If our goal is to move positively toward God-glorifying lives (rather than simply to “walk the line” by attempting to satisfy our fleshly desires as much as possible without sinning), wisdom and godliness would seem to counsel keeping relationships shorter.Certainly, as God’s people, we don’t want to live in fear and have our lives be primarily defined by avoiding temptation rather than positively seeking after Christ. Still, where particular known areas of temptation exist, it’s not living in fear to be deliberate about taking the wiser course.As to emotional intimacy, we live in the age of email, free long distance and unlimited any-time minutes, and cheap flights.
In the meantime, the “we’re already committed” rationalization tends to make couples feel free to act in all sorts of ways they didn’t before, and every argument I’ve made in this series applies ), but that doesn’t mean that anyone who uses that language is automatically correct. Scott now lives in the Louisville, Ky., area with his wife, Rachel, and son, William, where he works as an attorney and serves as an elder of Third Avenue Baptist Church.
As a quick theological aside on guidance, God does not primarily lead His people by mystic feelings in the pits of our stomachs about what He wants us to do.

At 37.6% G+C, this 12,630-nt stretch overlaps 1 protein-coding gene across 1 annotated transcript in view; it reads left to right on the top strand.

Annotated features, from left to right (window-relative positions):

PART 6: Growing in Intimacy » In matters of dating or courtship, I generally recommend that people either get married or break up within a year or so of beginning a dating relationship.
I also believe that this recommendation applies with equal force to single men and women in college.
As to physical intimacy, many long-distance couples have told me that because they are not physically close to one another as often, they actually experience Um, no. Be deliberate about avoiding “marital” levels of intimacy.
If you’ve forgotten the cardinal rule of engagement, re-read “Tips for Engagement.” Engagement is a great thing, but it’s not marriage. Choice two is to stay in school and put the relationship on hold. Wait until a responsible time to start the relationship back up.When two people are dating — especially when it’s going well and two people are really into one another — the desire to spend more and more time together, to know each other better and better, to confide in each other more and more often and exclusively, is overwhelming.As your general comfort level around each other rises, that momentum grows even more. We’ll assume, per another clear principle from Scripture, that both members of our college couple are Christians.I’ve arrived at this conclusion by thinking through a number of biblical principles.One of our bedrock governing principles in biblical dating — and in how we treat our brothers and sisters in Christ generally — is not to “defraud” our single brothers and sisters by implying a greater level of commitment between us and them than actually exists (see 1 Thessalonians 4:6).Sadly, statistics and anecdotal experience both indicate that even the couples who spend time in dating relationships of any length, sin physically.